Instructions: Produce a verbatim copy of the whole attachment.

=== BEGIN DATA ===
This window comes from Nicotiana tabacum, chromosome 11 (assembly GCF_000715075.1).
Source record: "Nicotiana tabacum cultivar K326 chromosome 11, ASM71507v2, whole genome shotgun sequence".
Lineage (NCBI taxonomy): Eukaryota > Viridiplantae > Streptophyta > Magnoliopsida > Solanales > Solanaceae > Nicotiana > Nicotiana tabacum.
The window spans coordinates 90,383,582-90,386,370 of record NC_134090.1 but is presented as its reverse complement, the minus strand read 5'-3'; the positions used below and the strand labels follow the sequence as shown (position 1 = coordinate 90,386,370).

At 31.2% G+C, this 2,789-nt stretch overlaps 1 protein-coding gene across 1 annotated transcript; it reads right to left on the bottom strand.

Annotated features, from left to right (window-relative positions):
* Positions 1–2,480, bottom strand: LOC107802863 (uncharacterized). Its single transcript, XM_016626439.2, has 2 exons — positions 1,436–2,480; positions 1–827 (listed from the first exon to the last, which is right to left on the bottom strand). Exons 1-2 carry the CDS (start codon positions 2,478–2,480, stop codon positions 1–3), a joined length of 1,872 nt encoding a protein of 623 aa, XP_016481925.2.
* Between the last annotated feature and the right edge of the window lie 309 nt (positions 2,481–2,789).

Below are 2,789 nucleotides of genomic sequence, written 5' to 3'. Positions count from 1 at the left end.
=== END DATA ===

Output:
This window comes from Nicotiana tabacum, chromosome 11 (assembly GCF_000715075.1).
Source record: "Nicotiana tabacum cultivar K326 chromosome 11, ASM71507v2, whole genome shotgun sequence".
Lineage (NCBI taxonomy): Eukaryota > Viridiplantae > Streptophyta > Magnoliopsida > Solanales > Solanaceae > Nicotiana > Nicotiana tabacum.
The window spans coordinates 90,383,582-90,386,370 of record NC_134090.1 but is presented as its reverse complement, the minus strand read 5'-3'; the positions used below and the strand labels follow the sequence as shown (position 1 = coordinate 90,386,370).

At 31.2% G+C, this 2,789-nt stretch overlaps 1 protein-coding gene across 1 annotated transcript; it reads right to left on the bottom strand.

Annotated features, from left to right (window-relative positions):
* Positions 1–2,480, bottom strand: LOC107802863 (uncharacterized). Its single transcript, XM_016626439.2, has 2 exons — positions 1,436–2,480; positions 1–827 (listed from the first exon to the last, which is right to left on the bottom strand). Exons 1-2 carry the CDS (start codon positions 2,478–2,480, stop codon positions 1–3), a joined length of 1,872 nt encoding a protein of 623 aa, XP_016481925.2.
* Between the last annotated feature and the right edge of the window lie 309 nt (positions 2,481–2,789).

Below are 2,789 nucleotides of genomic sequence, written 5' to 3'. Positions count from 1 at the left end.